Dijkstra used the
Dutch National Flag Problem^{*}
as a structured programming
exercise in program derivation and program proof.
Given `N' objects coloured red, white or blue,
sort them so that objects of the same colour are adjacent,
with the colours in the order red, white and blue.
The problem is closely related to the partition operation of
quick sort:
the attribute need not be a `colour' but can be
`greater than the median', or
`leading digit is zero', or
whatever property you care to choose.
Two Colours
It is easiest to consider just two "colours",
{zero,one}, first.
The algorithm maintains three sections (possibly empty)
in the array a[ ]:
a[1..Lo1] zeroes
a[Lo..Hi] unknown
a[Hi+1..N] ones
The unknown section is shrunk while maintaining these conditions:
Lo := 1; Hi := N;
while Lo <= Hi do
Invariant: a[1..Lo1] are all zero and a[Hi+1..N] are all one;
a[Lo..Hi] are unknown.
if a[Lo] = 0 then Lo++
else swap a[Lo] and a[Hi]; Hi
 2way Partitioning 
The data in the HTML FORM below consists of random (01)s,
generated by Math.random()
(beware there is a bug in MicroSoft Explorer3,
you should be using Netscape3 or later).
In the trace, the parts of the array known to the algorithm,
i.e. a[1..Lo1] and a[Hi+1..N]
are printed and the unknown section is left blank.
Press the `go' button:
The problem was posed with three colours,
here `0', `1' and `2'.
The array is divided into four sections:
a[1..Lo1] zeroes (red)
a[Lo..Mid] ones (white)
a[Mid..Hi] unknown
a[Hi+1..N] twos (blue)
The unknown region is shrunk while maintaining these conditions
Lo := 1; Mid := 1; Hi := N;
while Mid <= Hi do
Invariant: a[1..Lo1]=0 and a[Lo..Mid1]=1 and a[Hi+1..N]=2;
a[Mid..Hi] are unknown.
case a[Mid] in
0: swap a[Lo] and a[Mid]; Lo++; Mid++
1: Mid++
2: swap a[Mid] and a[Hi]; Hi
 Dutch National Flag Algorithm, or 3way Partitioning 
Part way through the process,
some red, white and blue elements are known and are
in the "right" place.
The section of unknown elements, a[Mid..Hi],
is shrunk by examining a[Mid]:

0 0 0 1 1 1 ? ? ? ? 2 2 2
^ ^ ^
  
Lo Mid Hi
Examine a[Mid]. There are three possibilities:
a[Mid] is (0) red, (1) white or (2) blue.
Case (0) a[Mid] is red, swap a[Lo] and a[Mid]; Lo++; Mid++
0 0 0 0 1 1 1 ? ? ? 2 2 2
^ ^ ^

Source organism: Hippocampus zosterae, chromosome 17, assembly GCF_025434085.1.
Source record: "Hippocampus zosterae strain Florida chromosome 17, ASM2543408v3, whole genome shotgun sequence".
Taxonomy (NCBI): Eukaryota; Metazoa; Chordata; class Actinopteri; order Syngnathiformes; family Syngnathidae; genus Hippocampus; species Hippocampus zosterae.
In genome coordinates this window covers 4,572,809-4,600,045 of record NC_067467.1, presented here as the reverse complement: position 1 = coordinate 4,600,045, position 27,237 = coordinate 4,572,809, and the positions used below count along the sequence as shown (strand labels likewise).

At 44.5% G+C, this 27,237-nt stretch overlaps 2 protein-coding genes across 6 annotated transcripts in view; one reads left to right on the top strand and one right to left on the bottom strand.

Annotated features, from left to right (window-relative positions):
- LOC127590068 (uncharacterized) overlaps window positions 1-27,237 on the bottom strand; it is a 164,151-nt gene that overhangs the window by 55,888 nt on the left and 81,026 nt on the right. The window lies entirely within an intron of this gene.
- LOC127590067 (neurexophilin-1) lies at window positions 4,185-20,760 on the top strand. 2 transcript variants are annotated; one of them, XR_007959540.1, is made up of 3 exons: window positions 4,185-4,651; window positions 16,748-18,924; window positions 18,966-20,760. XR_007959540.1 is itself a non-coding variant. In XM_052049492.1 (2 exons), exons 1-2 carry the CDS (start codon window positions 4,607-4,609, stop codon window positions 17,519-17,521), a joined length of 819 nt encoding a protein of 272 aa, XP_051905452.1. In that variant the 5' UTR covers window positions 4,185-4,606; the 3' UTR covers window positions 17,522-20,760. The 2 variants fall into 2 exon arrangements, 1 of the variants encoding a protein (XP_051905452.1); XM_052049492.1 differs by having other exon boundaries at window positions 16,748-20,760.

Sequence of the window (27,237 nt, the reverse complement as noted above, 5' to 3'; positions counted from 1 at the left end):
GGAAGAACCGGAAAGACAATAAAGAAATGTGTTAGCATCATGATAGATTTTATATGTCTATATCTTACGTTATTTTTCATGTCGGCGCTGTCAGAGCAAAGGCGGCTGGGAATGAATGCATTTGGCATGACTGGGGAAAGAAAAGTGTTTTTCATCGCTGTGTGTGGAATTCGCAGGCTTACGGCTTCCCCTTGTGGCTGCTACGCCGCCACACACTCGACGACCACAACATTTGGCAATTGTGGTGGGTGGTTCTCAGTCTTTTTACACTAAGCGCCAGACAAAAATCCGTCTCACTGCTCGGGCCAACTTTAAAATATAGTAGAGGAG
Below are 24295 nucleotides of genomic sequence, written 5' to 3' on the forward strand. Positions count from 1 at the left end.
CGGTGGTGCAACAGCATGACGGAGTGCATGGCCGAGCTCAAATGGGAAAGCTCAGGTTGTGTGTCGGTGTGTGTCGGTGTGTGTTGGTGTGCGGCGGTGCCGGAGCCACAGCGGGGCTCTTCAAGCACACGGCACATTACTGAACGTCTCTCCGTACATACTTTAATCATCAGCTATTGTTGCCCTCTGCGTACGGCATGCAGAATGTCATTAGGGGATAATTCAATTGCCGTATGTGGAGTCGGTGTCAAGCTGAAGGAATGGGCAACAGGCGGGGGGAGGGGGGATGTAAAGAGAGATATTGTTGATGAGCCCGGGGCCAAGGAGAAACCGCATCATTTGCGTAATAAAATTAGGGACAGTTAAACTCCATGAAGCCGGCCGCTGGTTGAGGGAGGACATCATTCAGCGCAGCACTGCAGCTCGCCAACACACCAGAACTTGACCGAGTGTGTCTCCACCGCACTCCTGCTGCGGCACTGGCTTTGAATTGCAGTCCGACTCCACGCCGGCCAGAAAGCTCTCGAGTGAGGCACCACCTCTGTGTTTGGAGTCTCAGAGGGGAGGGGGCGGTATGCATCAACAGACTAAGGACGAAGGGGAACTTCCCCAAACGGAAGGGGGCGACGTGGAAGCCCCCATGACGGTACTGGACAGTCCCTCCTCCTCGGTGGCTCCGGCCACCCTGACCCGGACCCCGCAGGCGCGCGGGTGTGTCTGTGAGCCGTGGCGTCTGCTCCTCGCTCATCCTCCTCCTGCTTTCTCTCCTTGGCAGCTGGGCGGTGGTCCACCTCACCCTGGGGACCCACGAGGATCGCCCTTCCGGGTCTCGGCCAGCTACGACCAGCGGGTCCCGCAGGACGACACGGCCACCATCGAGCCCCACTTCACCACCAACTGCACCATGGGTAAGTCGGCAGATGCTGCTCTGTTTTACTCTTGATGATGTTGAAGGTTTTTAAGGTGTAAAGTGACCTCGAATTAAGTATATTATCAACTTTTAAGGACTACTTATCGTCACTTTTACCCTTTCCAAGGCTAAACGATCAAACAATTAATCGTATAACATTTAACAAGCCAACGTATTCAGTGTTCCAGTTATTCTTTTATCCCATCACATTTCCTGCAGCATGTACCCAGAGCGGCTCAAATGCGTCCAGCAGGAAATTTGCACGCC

Lo Mid Hi
Case (1) a[Mid] is white, Mid++
0 0 0 1 1 1 1 ? ? ? 2 2 2
^ ^ ^
  
Lo Mid Hi
Case (2) a[Mid] is blue, swap a[Mid] and a[Hi]; Hi
0 0 0 1 1 1 ? ? ? 2 2 2 2
^ ^ ^
  
Lo Mid Hi
Continue until Mid>Hi.
Demonstration
The data in the HTML FORM below consists of random (012)s.
In the trace, the parts of the array known to the algorithm,
i.e. a[1..Mid1] and a[Hi+1..N]
are printed and the unknown section is left blank.
Press the `go' button:
When the items being sorted are literally just integers in [0..1] or [0..2]
one could just count the number of each value and overwrite the array
contents accordingly. However the intent is that the array items are
reasonably complex and that they happen to have an attribute (~colour)
drawn from a 2value or 3value datatype.
The DNF algorithm can be extended to four, or even more colours
but it grows more and more complex to write,
and the constant of proportionality in its running time increases.
The DNF algorithm can be used to partition
an array into sections that are
(i) <x (red),
(ii) =x (white), and
(iii) >x (blue),
where x is an estimate of the median, for example.
Sections (i) and (iii) can be sorted recursively as in Quick Sort.
An alternative to the previous point is to find two different elements,
v1 and v2, from the array such that v1<v2
(it's sorted if you can't find such v1 and v2), and
partition the array into sections
(i) <=v1 (red),(ii) >v1 and <=v2; (white), and
(iii) >v2 (blue).
Each of the three sections ((iii) might be empty)
can then be sorted recursively
giving a 3way Quick Sort.